In a survey commissioned by the Secular Association of NSW and carried out on 26 April 2023, YouGov respondents were asked whether:
An Australian republic should recognise religious sensitivities by providing taxpayer-funded grants, tax exemptions, as well as exceptions to discrimination law for religious groups.
They were then asked whether:
An Australian republic should be entirely secular and not provide taxpayer-funded grants, tax exemptions, as well as exceptions to discrimination law for religious groups.
The results were:
- 24 per cent supported existing religious privileges
- 53 per cent opposed existing religious privileges
- 23 per cent ticked ‘don’t know’
There were similar majorities in Victoria, Queensland, South Australia, Western Australia. The NSW statistics were 25 per cent support for religious privileges, 48 per cent opposed, 27 per cent ‘don’t know’. Tasmania was not part of the survey.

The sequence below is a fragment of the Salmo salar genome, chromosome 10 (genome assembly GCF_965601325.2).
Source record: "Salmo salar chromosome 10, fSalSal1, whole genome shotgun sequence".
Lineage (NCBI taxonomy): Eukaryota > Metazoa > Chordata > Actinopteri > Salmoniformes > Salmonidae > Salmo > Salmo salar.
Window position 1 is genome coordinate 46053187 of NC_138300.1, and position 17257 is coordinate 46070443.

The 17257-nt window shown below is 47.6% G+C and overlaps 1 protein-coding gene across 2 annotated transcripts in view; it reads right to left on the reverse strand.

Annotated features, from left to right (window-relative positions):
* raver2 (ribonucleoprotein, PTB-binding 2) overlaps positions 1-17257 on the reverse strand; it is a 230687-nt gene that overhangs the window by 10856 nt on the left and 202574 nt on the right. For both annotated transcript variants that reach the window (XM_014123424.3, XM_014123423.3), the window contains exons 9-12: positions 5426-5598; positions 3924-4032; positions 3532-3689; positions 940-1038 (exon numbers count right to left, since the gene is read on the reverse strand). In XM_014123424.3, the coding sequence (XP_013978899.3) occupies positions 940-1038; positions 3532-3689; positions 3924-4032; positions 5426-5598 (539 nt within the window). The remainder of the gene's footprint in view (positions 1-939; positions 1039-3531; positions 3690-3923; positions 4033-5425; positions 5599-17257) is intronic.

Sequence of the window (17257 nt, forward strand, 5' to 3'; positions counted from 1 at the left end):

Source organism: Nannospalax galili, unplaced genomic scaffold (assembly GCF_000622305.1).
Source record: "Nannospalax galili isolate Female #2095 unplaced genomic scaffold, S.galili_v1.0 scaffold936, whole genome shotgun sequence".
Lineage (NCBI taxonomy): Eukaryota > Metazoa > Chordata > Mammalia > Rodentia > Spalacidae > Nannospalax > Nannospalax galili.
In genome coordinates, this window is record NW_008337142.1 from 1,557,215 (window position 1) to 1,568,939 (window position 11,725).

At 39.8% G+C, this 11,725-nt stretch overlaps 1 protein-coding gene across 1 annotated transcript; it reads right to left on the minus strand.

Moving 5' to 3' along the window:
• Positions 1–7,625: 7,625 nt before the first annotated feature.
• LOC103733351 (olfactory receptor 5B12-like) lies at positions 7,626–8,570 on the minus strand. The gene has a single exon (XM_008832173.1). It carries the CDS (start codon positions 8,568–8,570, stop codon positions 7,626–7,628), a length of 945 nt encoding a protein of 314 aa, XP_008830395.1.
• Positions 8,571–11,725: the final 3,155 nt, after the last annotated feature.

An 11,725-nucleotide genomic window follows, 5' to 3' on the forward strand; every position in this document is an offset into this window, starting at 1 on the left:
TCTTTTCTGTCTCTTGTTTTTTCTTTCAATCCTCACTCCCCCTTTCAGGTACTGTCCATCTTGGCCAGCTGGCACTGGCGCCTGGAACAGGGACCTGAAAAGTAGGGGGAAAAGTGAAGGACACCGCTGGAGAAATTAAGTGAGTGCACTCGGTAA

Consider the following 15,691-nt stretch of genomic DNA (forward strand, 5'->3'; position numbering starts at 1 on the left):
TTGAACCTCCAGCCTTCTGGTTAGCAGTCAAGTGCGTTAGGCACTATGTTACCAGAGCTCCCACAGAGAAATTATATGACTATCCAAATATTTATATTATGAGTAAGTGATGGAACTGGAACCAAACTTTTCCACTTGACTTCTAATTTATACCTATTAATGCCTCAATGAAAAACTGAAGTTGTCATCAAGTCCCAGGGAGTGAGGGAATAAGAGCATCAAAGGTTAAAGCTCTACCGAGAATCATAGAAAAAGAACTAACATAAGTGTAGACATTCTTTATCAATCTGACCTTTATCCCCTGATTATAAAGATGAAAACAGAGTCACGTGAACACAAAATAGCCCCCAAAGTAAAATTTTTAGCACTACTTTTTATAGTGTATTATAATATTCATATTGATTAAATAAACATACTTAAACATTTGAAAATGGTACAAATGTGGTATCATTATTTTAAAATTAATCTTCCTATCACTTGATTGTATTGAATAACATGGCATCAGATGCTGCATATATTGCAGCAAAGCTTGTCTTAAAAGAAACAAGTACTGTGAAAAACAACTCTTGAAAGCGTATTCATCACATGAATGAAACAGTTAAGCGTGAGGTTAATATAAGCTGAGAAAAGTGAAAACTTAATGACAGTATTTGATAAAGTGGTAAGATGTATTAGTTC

Every generation — Gen Z (1997-2009), Millennials (1981-1996), Gen X (1965-1980), Baby Boomer (1946-1964), and Silent (1918-1945) — showed majority support for an entirely secular republic without privileges for religious groups.
35 per cent of Christians supported existing privileges for religion, 41 per cent opposed, and 24 per cent did not know.
The Secretary of the Secular Association of NSW, Max Wallace, also pointed to their YouGov survey of 7 February 2023, which asked:
Australia has no formal recognition of government and religion. Would you approve or disapprove of a constitutional amendment to formally separate government and religion?
The results of that survey were:
- 53 per cent approved
- 12 per cent disapproved
- 35 per cent ticked ‘don’t know’.
Max Wallace said:
“It looks as if the earth has moved beneath the feet of the Australian Republican Movement, who are committed to the received wisdom that you cannot achieve a referendum result in Australia unless the question is timidly minimal.
“These surveys add to the thought that Australian public opinion has shifted to a more progressive place after the 2022 federal election.”